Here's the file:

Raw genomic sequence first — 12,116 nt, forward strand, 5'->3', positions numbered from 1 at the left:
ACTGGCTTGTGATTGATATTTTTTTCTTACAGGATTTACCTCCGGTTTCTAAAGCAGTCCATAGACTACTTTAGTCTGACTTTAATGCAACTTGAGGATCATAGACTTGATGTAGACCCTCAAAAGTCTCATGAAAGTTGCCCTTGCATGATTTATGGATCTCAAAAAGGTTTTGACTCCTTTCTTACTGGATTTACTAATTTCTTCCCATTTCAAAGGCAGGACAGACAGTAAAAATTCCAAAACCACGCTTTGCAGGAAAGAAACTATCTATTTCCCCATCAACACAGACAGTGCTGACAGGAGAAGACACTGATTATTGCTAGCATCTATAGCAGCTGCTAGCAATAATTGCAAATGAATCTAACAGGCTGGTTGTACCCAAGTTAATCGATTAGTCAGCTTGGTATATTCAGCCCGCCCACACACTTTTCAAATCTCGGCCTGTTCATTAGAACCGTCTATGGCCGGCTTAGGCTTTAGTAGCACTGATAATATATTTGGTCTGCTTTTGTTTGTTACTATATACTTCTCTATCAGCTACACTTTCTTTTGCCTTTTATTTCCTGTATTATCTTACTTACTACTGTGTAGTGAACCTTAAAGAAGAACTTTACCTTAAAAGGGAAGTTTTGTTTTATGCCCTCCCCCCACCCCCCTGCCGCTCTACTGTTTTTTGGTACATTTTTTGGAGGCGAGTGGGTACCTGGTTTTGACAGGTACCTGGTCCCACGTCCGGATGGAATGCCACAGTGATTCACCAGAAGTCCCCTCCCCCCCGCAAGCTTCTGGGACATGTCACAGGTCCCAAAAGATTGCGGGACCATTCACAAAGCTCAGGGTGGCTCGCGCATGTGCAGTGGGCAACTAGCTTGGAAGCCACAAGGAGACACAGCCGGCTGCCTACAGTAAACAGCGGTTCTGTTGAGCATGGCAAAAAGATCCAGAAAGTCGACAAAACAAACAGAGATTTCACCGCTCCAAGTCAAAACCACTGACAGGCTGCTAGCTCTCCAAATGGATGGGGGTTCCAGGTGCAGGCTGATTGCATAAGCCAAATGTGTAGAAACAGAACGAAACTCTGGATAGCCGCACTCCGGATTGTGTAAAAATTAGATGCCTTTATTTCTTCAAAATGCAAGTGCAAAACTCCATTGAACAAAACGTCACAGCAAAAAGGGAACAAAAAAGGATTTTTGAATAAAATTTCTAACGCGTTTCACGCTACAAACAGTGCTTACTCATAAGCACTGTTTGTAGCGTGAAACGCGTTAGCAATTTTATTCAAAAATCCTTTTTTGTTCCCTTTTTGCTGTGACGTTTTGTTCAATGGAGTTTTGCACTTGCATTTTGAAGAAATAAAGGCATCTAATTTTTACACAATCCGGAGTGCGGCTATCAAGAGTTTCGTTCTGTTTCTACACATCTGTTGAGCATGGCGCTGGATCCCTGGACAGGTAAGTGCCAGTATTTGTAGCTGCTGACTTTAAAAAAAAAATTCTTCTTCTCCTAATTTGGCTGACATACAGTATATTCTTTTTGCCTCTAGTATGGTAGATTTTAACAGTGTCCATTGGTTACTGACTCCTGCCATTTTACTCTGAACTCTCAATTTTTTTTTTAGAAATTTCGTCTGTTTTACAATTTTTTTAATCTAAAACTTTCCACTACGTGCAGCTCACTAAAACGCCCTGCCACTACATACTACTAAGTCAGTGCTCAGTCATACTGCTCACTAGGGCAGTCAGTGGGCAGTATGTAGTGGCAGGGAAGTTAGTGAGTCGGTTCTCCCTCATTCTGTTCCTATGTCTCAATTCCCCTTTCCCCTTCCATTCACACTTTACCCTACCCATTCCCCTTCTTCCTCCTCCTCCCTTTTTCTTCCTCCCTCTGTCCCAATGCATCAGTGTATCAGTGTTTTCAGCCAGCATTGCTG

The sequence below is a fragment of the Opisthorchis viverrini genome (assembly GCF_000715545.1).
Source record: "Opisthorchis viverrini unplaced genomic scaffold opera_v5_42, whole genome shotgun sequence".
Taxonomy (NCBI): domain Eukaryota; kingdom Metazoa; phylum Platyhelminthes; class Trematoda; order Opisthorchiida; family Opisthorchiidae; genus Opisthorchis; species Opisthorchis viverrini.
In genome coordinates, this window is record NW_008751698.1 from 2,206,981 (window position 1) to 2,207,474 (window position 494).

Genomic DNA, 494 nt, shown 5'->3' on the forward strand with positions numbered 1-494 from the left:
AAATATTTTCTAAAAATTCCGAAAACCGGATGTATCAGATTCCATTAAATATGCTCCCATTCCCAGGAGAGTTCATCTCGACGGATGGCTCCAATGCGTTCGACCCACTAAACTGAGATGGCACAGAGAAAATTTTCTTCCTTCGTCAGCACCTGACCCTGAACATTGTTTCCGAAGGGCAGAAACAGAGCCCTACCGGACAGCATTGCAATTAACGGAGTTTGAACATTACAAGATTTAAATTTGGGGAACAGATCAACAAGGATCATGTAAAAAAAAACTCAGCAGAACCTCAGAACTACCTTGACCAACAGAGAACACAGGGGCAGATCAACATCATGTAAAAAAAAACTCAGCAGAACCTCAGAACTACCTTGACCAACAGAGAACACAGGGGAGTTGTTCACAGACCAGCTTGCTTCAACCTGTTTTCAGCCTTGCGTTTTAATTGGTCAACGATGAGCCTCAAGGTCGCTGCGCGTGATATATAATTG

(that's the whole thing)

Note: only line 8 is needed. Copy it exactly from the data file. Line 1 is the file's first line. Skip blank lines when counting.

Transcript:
AAATATTTTCTAAAAATTCCGAAAACCGGATGTATCAGATTCCATTAAATATGCTCCCATTCCCAGGAGAGTTCATCTCGACGGATGGCTCCAATGCGTTCGACCCACTAAACTGAGATGGCACAGAGAAAATTTTCTTCCTTCGTCAGCACCTGACCCTGAACATTGTTTCCGAAGGGCAGAAACAGAGCCCTACCGGACAGCATTGCAATTAACGGAGTTTGAACATTACAAGATTTAAATTTGGGGAACAGATCAACAAGGATCATGTAAAAAAAAACTCAGCAGAACCTCAGAACTACCTTGACCAACAGAGAACACAGGGGCAGATCAACATCATGTAAAAAAAAACTCAGCAGAACCTCAGAACTACCTTGACCAACAGAGAACACAGGGGAGTTGTTCACAGACCAGCTTGCTTCAACCTGTTTTCAGCCTTGCGTTTTAATTGGTCAACGATGAGCCTCAAGGTCGCTGCGCGTGATATATAATTG